Śakra (Buddhism)

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Śakra
Ming dynasty statue of Sakra (帝釋天 or 帝释天; Dìshìtiān) in Zhihua Temple (智化寺) in Beijing, China.jpg
Ming dynasty statue of Śakra in Zhihua Temple in Beijing, China
Sanskritशक्र
Śakra
Pāliसक्क
Sakka
Burmeseသိကြား
(Da-gyar)
Chinese帝釋天
(Pinyin: Dìshìtiān)
釋提桓因
(Pinyin: Shìtí Huányīn)
Japanese帝釈天たいしゃくてん
(romaji: Taishakuten)
釋提桓因しゃくだいかんいん
(romaji: Shakudai Kan'in)
Khmerសក្ក
(Sakkak)
Korean제석천 (帝釋天)
(RR: Jeseok Cheon)
석제환인 (釋提桓因)
(RR: Seokje Hwan'in)
Mongolian scriptсакра
ᠭᠠᠯᠤᠰᠵᠴᠠᠮᠺᠳᠪᠨ
or
ᠭᠣᠰᠹᠵᠬᠬᠺᠹᠬᠺᠮᠭᠰᠠᠺᠷᠣᠳ
or
ᠭᠠᠳᠭᠹᠭᠭᠦᠭ
Sinhalaශක්‍ර
(Shakra)
Thaiท้าวสักกะ
Tibetanབརྒྱ་སྦྱིན་
Wylie: brgya sbyin
THL: da ö gya jin

དབང་པོ་
Wylie: dbang po
THL: wangpo
Vietnamese帝釋天
Đế Thích Thiên
釋提桓因
Thích Đề Hoàn Nhân
Information
Venerated byTheravada, Mahayana, Vajrayana
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Śakra (Sanskrit: शक्र Śakra; Pali: सक्क Sakka) is the ruler of the Trāyastriṃśa Heaven according to Buddhist cosmology. He is also referred to by the title "Śakra, Lord of the Devas" (Sanskrit: Śakra devānāṃ indraḥ; Pali: Sakka devānaṃ inda).[1] The name Śakra ("powerful") as an epithet of Indra is found in several verses of the Rigveda.

In East Asian cultural traditions, Śakra is known as Dìshìtiān (帝釋天) or Shìtí Huányīn (釋提桓因) in Chinese, as Taishakuten (帝釈天) in Japanese, as Jeseokcheon (제석천) in Korean, and as Đế Thích Thiên (帝釋天) or Thích Đề Hoàn Nhân (釋提桓因) in Vietnamese. In Chinese Buddhism, Śakra is sometimes identified with the Taoist Jade Emperor (Yùhuáng Dàdì 玉皇大帝, often simplified to Yùhuáng 玉皇); both share a birthday on the ninth day of the first lunar month of the Chinese calendar (usually in February) and in Vietnamese Buddhism, sometimes Śakra is also identified with the Ngọc Hoàng.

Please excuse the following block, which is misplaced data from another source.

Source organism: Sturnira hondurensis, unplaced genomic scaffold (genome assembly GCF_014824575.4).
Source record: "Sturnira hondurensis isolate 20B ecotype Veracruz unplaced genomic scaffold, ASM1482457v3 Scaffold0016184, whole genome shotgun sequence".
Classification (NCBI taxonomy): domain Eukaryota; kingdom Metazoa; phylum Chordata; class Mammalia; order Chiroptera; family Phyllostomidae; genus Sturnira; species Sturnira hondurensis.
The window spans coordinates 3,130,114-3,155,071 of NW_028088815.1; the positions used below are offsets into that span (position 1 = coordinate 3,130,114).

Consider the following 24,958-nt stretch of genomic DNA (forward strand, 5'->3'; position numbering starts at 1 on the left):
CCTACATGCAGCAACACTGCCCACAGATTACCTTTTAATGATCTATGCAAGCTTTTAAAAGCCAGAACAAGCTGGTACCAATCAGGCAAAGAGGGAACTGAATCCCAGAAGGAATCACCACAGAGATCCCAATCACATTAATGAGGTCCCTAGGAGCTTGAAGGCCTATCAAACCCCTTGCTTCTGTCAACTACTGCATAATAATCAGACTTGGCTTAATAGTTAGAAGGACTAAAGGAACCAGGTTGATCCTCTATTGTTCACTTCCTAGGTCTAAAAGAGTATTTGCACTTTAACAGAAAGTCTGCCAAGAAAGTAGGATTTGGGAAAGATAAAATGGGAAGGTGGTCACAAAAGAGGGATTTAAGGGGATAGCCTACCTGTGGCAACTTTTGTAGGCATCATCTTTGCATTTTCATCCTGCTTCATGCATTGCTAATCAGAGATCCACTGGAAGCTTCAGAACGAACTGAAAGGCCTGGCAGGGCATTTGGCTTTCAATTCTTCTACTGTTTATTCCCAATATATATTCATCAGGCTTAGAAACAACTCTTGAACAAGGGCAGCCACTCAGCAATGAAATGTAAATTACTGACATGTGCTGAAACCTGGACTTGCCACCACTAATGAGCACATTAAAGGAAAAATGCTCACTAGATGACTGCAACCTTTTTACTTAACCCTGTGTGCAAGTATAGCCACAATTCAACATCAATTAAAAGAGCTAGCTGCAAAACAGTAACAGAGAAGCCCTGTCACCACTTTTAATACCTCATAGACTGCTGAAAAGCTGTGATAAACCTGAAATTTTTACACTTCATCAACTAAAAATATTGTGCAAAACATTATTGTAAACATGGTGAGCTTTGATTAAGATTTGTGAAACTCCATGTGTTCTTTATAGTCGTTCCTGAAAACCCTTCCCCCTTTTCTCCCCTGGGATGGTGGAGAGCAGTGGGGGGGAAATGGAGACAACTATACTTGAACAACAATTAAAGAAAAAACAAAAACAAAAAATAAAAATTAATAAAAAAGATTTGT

The Trāyastriṃśa heaven in which Śakra rules is located on the top of Mount Meru, imagined to be the polar center of the physical world, around which the Sun and Moon revolve. Trāyastriṃśa is the highest of the heavens in direct contact with humankind. Like all deities, Śakra is long-lived but mortal. When one Śakra dies, his place is taken by another deity who becomes the new Śakra. Several stories about Śakra are found in the Jataka tales, as well as several suttas.

Śakra is married to Sujā,[2] daughter of the chief of the asuras, Vemacitrin (Pāli Vepacitti). Despite this relationship, a state of war generally exists between the thirty-three gods and the asuras, which Śakra manages to resolve with minimal violence and no loss of life.

Śakra is often depicted in literature as a being who consults the Buddha on matters of morality. Together with Brahmā, he is considered a dharmapala, a protector of Buddhism. 

Etymology[edit]

"Śakra" is a Sanskrit word meaning "mighty" or "powerful," and is used as an epithet of Indra in hymn 5.34 of the Rigveda. This seems to have been the standard name carried over into Buddhist tradition.

Names[edit]

Śakra is known by several names in Buddhist texts. Some of these include:

  • Indra (Sanskrit; Chinese: 因陀羅; pinyin: Yīntuóluó; Japanese: Indara, Tib. དབང་པོ་ dbang po)
  • Mahendranīla (Sanskrit; lit. "Great Indra the Dark")
  • Sahassākkha (Chinese: 娑婆婆; pinyin: Suōpópo; Japanese: Sababa; or 婆婆; pinyin: Pópo; Japanese: Baba).
  • Sahasrekṣaṇa (Sanskrit; Chinese: 千眼; pinyin: Qiānyǎn; lit. "Thousand Eyes")
  • (Chinese: 天主; pinyin: Tiānzhǔ; lit. "Lord of Heaven")

Theravāda[edit]

Sakka's mythology and character is expounded upon in the Pali Canon, particularly in the Sakka Saṃyutta of the Saṃyutta Nikāya.

Sakka plays a significant role in several of the Jātaka tales.

The commentator Buddhaghoṣa has identified Sakka as being identical to Vajrapāṇi.

In the Mahāparinibbāna Sutta (DN 16), Sakka speaks the following verse, which has become standard in Buddhist funeral rites: